DNA data collected from prenatal tests on women outside China has also been stored in China’s government-funded gene database, one of the world’s largest, the company confirmed. BGI, in which the Shenzhen city government and Beijing’s largest state investment vehicle took stakes here in 2014, runs that gene bank.

Reuters found no evidence BGI violated patient privacy agreements or regulations. However, the privacy policy on the NIFTY test’s website says data collected can be shared when it is “directly relevant to national security or national defence security” in China.

Beijing made clear in a 2019 regulation that genetic data can be a national security matter, and since 2015 it has restricted foreign researchers from accessing gene data on Chinese people. In contrast, the United States and Britain give foreign researchers access to genetic data, as part of open science policies.


Other companies selling such prenatal tests also re-use data for research. But none operate on the scale of BGI, scientists and ethicists say, or have BGI’s links to a government or its track record  with a national military.

News BGI developed the prenatal tests with the PLA comes as international scrutiny is increasing over China’s use of civilian technology for military modernisation. NATO has warned China’s assertive behaviour is a systemic challenge, and Beijing has drawn sanctions for alleged human rights violations in Xinjiang and stepped up a national security crackdown in Hong Kong.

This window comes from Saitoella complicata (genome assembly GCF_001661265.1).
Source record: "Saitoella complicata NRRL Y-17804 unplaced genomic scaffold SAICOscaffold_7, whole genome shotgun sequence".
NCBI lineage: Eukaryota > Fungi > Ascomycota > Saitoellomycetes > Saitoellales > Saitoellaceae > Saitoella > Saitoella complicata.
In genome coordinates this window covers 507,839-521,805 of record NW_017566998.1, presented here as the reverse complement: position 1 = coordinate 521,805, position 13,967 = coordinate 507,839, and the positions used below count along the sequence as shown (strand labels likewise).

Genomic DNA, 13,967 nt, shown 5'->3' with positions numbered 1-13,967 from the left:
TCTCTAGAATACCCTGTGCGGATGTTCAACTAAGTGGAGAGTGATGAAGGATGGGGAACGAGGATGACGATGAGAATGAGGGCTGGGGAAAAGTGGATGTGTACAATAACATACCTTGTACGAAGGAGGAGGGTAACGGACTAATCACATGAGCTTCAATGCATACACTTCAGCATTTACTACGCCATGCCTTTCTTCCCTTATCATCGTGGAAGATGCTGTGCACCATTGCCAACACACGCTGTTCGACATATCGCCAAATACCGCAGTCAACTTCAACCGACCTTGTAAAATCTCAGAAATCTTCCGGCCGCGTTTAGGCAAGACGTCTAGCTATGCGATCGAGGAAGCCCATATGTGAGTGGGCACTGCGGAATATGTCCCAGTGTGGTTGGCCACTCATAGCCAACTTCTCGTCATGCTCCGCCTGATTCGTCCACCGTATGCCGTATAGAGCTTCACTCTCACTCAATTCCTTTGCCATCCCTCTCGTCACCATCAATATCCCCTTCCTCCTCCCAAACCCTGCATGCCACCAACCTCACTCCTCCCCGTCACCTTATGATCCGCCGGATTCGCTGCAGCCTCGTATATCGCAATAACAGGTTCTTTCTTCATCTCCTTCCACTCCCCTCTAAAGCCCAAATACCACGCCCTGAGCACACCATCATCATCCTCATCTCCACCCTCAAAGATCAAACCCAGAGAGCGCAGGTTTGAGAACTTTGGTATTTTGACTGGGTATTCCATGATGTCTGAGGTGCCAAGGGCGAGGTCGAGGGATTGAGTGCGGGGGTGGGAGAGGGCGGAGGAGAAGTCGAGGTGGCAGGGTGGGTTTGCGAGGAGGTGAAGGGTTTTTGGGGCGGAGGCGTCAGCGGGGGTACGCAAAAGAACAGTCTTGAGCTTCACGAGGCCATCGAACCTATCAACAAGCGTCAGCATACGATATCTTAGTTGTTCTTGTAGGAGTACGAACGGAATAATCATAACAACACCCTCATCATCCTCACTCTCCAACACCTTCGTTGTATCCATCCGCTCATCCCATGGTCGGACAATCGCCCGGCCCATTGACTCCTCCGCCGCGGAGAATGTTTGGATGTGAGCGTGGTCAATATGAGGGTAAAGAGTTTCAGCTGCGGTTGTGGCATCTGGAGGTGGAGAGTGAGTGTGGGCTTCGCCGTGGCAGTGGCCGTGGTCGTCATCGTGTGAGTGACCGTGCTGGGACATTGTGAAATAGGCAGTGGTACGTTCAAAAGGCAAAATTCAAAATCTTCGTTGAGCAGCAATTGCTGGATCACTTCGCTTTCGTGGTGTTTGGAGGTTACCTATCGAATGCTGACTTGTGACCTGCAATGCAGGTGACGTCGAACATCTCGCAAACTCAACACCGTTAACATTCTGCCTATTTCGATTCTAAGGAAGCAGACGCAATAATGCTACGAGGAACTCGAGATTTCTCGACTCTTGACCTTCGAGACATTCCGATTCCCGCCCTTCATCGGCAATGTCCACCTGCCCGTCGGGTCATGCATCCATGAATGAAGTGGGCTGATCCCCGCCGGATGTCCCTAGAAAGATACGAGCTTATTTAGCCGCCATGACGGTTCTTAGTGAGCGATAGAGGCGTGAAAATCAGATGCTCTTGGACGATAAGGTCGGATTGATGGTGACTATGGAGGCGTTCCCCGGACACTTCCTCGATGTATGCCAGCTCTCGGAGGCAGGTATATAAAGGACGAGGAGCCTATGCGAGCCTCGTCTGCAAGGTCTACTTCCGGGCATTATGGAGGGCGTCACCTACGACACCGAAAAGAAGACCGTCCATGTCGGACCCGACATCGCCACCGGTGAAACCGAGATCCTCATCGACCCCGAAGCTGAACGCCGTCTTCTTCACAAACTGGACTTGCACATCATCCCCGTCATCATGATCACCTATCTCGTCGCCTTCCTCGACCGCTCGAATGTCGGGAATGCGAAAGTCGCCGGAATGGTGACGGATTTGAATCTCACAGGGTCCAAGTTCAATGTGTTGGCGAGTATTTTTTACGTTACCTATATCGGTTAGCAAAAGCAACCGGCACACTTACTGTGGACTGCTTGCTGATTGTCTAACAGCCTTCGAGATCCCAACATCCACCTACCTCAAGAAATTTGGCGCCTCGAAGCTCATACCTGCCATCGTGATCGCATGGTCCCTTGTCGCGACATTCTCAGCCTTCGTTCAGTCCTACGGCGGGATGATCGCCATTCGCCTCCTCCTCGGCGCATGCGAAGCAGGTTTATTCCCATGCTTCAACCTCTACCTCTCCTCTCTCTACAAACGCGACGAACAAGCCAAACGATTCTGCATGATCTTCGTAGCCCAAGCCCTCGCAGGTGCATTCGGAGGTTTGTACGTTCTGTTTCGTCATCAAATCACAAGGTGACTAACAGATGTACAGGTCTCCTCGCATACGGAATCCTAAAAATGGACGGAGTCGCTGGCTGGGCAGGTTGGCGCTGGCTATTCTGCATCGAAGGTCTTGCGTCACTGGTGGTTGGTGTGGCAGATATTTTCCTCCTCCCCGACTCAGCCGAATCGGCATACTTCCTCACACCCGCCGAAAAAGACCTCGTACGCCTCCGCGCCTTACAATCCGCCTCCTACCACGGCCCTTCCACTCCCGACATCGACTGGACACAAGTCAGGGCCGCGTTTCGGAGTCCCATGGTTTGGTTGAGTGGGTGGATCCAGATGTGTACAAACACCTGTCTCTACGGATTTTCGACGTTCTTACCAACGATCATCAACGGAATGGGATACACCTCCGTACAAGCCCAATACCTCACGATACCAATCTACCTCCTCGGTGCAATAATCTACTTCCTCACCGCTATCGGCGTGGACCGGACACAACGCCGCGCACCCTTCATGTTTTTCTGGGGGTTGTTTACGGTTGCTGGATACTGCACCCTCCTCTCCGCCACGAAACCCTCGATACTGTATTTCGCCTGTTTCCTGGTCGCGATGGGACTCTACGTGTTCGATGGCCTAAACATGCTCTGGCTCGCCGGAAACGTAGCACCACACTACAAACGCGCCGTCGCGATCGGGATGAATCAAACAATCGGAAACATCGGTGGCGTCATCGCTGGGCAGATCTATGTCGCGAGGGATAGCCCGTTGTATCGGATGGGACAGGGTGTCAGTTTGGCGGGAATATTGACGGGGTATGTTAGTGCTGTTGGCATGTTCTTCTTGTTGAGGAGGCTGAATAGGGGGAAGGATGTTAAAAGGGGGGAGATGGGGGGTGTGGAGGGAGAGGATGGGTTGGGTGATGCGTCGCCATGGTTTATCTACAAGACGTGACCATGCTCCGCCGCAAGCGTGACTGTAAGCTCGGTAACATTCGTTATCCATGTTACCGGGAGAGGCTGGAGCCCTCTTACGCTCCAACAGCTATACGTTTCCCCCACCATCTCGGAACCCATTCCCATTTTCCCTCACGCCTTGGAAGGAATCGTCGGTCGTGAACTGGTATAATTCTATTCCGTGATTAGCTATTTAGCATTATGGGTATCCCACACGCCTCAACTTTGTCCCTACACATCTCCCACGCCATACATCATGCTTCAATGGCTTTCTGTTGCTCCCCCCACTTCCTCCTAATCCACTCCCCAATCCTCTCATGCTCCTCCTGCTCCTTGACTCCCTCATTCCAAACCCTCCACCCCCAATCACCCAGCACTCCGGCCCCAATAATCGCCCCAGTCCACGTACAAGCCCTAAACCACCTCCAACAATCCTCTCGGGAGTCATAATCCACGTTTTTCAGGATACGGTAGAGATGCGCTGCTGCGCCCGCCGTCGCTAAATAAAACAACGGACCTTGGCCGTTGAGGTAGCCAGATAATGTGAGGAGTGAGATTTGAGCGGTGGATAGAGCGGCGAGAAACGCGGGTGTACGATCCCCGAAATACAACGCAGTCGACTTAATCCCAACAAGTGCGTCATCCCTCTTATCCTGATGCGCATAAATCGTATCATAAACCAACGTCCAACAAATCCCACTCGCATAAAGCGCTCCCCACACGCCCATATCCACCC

The findings offer new insight into how BGI is using vast computing power to unlock genomic secrets. Previously, Reuters revealed how the company rapidly expanded its gene-sequencing labs globally and gained a role in other nations’ health systems, and how it worked with China’s military on research ranging from mass testing for respiratory pathogens to brain science.

The Reuters examination also sheds new light on concerns expressed by a U.S. expert panel, the U.S. National Security Commission on Artificial Intelligence (NSCAI), led by former Google chief executive Eric Schmidt. The panel said in March that the United States should recognise China’s strides towards global leadership in biotechnology and AI as a new kind of national security threat, and boost funding for its own research to counter China’s state-driven effort.


BGI is one of about half a dozen major providers of the tests, more generally known as non-invasive prenatal tests (NIPT), which women take about 10 weeks into a pregnancy to capture DNA from the placenta in the woman’s bloodstream. Its tests are marketed in at least 13 European Union countries, including Germany, Spain and Denmark, as well as in Britain, Canada, Australia, Thailand, India and Pakistan. They are not sold in the United States.